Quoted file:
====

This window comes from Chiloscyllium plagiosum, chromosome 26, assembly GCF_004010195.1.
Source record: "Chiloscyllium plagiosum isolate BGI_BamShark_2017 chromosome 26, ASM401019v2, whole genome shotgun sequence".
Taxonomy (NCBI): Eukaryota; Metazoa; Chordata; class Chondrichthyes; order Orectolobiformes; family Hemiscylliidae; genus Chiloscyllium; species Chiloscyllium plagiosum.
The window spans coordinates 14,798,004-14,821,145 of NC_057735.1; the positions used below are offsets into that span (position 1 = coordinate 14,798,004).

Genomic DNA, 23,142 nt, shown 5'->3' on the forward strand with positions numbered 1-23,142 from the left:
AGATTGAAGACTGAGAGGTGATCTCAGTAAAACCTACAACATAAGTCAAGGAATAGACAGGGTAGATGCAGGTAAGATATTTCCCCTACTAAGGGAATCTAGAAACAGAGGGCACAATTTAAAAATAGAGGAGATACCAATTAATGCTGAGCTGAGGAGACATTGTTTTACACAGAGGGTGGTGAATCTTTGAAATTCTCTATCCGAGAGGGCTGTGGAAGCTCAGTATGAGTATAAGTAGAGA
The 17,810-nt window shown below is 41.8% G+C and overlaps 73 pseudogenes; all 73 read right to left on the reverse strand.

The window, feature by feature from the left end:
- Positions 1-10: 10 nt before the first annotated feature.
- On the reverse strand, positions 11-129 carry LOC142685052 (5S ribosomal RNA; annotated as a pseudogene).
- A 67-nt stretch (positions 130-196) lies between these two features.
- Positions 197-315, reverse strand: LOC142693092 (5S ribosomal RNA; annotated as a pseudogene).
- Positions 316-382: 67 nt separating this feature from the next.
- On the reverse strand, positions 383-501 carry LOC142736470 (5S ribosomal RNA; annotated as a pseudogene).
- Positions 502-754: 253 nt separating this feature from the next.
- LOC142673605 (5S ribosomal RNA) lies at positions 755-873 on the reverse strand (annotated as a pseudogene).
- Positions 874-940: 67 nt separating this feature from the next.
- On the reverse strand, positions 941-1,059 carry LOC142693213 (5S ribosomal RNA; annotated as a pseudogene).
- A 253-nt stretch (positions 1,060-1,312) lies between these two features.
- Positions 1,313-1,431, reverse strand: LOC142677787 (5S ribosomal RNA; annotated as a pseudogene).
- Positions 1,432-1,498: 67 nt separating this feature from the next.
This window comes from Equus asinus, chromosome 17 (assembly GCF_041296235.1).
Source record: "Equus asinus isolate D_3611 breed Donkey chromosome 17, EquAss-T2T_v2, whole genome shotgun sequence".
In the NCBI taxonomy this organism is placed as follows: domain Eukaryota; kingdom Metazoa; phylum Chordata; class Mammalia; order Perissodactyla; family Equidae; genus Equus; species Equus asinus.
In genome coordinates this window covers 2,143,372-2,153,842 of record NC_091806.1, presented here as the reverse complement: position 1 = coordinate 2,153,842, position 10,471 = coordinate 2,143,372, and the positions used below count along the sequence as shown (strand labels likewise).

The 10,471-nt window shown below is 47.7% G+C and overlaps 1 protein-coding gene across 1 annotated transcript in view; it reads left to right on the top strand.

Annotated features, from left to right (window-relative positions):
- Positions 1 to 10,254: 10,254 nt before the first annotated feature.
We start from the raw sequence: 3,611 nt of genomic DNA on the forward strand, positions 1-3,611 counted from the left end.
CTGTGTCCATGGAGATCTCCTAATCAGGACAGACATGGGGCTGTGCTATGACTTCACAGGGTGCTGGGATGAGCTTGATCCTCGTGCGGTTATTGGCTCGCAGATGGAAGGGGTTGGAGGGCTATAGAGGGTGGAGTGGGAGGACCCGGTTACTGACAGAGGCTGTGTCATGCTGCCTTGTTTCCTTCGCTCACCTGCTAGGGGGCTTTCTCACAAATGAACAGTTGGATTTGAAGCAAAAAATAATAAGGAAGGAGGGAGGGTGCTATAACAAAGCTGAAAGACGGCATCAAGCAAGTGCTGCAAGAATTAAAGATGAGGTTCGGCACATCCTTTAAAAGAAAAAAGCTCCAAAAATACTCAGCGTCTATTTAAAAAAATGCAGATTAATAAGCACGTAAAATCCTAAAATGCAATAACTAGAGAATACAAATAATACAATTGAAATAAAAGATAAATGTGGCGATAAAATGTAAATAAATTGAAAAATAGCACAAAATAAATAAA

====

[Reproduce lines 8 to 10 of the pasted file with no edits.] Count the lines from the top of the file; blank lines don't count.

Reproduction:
The window, feature by feature from the left end:
- Positions 1-10: 10 nt before the first annotated feature.
- On the reverse strand, positions 11-129 carry LOC142685052 (5S ribosomal RNA; annotated as a pseudogene).